TSW Kelly Martin Presentation Video and New Tab for Discussions of Moderation on TSW

Many thanks again to Kelly Martin for making herself available for a presentation on the Wildfire Commission Report last Friday! And thanks to all who attended and participated.

We had an interesting discussion afterwards, in which  members of the group disagreed on some things (e.g. around the use of beneficial wildfire) and agreed on others (developing affordable housing for firefighters).  One of my favorite moments was toward the end of the video, when Kelly talks about her passions for this work, and why she continues working on these issues in retirement.  I’m sure she articulated how many of us feel and can’t express nearly as well.

I’m hoping the video will work for those who couldn’t attend. It’s posted here. Please comment below if it doesn’t work for you.

Also, The Hotshot Wakeup did an interview with Kelly and the podcast also well worth a listen.

On today’s show, I welcome Kelly Martin to discuss the new Wildland Fire Mitigation and Management Commission’s report to Congress, everything happening with the workforce, legislation, and beneficial fire.

The Presidential Wildland Fire Mitigation and Management Commission was established in 2022. Kelly was one of 500 applicants who applied to voluntarily serve on this 50-member Commission. She was selected to fill the primary seat representing Wildland Firefighters.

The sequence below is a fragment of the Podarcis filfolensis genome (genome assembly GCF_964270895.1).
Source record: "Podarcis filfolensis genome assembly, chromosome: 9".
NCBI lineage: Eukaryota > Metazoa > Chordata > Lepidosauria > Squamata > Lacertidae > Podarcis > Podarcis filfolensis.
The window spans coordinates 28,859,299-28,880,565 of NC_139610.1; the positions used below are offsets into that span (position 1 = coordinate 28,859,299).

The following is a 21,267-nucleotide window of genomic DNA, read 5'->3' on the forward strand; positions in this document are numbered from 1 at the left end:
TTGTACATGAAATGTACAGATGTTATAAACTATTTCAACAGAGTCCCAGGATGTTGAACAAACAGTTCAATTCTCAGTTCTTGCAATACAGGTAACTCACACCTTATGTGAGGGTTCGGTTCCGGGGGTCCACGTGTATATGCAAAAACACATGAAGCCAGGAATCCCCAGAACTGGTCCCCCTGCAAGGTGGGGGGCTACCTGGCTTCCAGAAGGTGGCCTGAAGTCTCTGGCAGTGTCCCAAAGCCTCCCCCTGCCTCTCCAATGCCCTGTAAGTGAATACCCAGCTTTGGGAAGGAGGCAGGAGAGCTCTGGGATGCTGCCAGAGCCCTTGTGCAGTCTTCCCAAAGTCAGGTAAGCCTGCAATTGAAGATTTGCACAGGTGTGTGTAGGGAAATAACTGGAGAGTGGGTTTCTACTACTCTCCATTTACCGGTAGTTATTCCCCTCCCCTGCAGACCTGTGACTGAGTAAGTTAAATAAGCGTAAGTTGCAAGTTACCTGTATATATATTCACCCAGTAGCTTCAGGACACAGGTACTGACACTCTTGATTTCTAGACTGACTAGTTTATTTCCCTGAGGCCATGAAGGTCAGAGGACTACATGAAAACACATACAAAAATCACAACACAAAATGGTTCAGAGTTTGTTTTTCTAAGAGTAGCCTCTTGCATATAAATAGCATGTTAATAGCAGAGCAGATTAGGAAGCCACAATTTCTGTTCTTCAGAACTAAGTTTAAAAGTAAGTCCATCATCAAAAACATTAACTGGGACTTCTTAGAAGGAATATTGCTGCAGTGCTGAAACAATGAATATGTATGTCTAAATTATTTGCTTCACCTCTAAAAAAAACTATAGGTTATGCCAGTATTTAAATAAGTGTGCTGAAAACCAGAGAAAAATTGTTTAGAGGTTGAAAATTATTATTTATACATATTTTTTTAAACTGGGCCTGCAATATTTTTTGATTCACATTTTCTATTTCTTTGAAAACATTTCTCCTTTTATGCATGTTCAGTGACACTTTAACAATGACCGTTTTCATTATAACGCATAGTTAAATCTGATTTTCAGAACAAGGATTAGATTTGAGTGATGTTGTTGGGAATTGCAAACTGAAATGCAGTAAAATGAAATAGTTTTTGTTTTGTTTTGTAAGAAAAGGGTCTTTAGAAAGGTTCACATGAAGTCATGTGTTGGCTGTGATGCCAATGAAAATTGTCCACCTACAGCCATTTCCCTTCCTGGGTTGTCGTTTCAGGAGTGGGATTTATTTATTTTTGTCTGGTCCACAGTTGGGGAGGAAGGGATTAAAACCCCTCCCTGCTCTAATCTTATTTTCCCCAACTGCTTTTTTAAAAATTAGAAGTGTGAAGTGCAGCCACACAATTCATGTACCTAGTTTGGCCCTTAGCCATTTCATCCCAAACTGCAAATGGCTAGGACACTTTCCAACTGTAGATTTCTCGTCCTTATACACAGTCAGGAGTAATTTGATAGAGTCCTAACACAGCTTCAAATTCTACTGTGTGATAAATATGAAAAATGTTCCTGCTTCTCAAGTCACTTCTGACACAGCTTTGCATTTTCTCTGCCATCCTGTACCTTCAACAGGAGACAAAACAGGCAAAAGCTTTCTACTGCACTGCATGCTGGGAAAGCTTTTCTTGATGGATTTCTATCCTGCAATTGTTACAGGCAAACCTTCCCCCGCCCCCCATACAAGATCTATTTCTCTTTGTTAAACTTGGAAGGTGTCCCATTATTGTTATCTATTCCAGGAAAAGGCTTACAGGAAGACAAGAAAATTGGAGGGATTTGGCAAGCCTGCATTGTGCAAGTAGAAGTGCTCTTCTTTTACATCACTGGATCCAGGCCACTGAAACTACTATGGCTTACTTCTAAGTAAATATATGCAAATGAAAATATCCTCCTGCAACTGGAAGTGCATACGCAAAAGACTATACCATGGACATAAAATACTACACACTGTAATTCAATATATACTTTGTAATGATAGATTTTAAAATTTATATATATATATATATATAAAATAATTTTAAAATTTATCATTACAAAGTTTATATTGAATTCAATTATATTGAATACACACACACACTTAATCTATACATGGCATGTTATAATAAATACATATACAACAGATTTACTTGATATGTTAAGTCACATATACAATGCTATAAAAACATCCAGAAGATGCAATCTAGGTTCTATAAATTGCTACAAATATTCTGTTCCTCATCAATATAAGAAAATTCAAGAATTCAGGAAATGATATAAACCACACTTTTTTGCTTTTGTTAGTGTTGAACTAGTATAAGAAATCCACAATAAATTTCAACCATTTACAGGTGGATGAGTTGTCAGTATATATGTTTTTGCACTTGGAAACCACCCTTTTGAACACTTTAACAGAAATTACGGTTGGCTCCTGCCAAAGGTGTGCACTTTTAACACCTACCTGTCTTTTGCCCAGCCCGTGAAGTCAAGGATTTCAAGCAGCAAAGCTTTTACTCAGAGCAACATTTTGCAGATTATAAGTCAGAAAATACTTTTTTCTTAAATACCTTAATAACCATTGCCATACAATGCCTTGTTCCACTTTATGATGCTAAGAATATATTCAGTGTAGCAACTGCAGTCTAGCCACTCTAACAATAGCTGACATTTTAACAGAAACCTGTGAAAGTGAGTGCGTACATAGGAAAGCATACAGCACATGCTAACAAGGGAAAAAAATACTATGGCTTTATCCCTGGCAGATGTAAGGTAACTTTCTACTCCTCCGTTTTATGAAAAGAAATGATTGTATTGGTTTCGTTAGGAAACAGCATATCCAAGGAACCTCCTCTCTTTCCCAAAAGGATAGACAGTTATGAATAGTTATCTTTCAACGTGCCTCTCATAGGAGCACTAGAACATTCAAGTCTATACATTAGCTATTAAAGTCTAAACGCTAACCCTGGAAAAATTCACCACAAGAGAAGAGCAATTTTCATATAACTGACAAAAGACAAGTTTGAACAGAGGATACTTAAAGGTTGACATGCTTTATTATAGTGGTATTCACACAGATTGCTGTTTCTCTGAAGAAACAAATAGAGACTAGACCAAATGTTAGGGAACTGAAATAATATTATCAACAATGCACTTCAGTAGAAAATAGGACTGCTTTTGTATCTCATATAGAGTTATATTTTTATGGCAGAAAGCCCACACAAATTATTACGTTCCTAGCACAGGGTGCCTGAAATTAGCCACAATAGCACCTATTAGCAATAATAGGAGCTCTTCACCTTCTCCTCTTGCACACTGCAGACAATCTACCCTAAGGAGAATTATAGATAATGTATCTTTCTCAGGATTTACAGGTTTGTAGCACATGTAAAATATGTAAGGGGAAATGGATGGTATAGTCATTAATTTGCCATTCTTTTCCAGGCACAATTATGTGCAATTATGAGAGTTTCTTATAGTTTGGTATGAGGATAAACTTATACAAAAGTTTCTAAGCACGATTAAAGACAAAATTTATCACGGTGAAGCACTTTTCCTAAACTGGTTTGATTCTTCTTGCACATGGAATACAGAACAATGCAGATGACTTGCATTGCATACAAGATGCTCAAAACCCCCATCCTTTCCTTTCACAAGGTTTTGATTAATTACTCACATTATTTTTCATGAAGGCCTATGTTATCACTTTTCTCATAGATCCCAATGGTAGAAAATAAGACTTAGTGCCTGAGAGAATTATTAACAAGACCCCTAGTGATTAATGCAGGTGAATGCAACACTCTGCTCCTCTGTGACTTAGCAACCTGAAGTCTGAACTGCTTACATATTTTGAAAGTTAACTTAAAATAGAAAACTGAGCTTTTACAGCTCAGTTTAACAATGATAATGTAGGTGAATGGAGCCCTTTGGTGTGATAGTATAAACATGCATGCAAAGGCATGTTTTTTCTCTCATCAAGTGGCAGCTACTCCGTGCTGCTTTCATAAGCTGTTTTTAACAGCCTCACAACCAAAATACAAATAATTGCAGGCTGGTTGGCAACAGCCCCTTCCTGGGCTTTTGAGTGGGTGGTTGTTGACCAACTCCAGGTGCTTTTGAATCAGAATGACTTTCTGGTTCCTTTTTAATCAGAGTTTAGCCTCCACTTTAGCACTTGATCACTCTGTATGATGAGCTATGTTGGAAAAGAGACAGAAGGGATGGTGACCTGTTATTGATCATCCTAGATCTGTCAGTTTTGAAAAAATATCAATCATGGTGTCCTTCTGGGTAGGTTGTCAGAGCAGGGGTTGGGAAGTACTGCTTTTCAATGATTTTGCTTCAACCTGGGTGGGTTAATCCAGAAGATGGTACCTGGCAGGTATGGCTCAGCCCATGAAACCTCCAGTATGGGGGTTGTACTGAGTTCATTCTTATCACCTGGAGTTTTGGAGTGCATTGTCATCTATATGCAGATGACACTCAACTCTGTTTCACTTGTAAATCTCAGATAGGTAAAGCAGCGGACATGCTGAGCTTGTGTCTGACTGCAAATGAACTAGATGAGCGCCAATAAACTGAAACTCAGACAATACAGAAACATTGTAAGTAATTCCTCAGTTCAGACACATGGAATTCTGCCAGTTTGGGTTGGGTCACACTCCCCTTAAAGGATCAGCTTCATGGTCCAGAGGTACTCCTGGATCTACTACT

Kelly’s 35-year federal career as a wildland firefighter provided invaluable technical and subject matter expertise to the Commission, ultimately obtaining unanimous consensus on comprehensive workforce reforms (see recommendations 84-103 in the Commission report).


Comment Moderation- New Tab

I don’t get to read everyone’s comments, but I have noted a couple of requests for moderation.  So I made another tab above labelled “Moderation Requests and Discussion” so I can find them.  Please put all such comments there or a link to the moderation comments you’ve already made. I do want to respond but I want to be more or less consistent, and I want to be able to find them all. Thank you!

9 thoughts on “TSW Kelly Martin Presentation Video and New Tab for Discussions of Moderation on TSW”

  1. Just some observations of what she said from my perspective. (Which surprised me, and feel free to check me on this if you heard something different.)

    When she referred to historic mismanagement of national forests she was referring to fire suppression, and “active management” now means use of fire.

    The infrastructure needed for logging and thinning instead of fire use is “not going to happen.”

    Nobody (in her world any way) thinks that trying to put more fires out is a solution.


    • I think she was saying that fires should be managed appropriately, based on all the required thinking and analysis that goes into fire suppression decisions. So some need to go out right away, and others can do useful things. There are neighbors in various parts of country that don’t trust that the right decisions will be made, sometimes based on their experience of things going badly. They are also concerned that sometimes line officers don’t have fire experience, and that combined with targets for fuels including WFU, could encourage them to favor acres treated over risk to communities, similar to the way some think timber targets work to the expense of environmental considerations.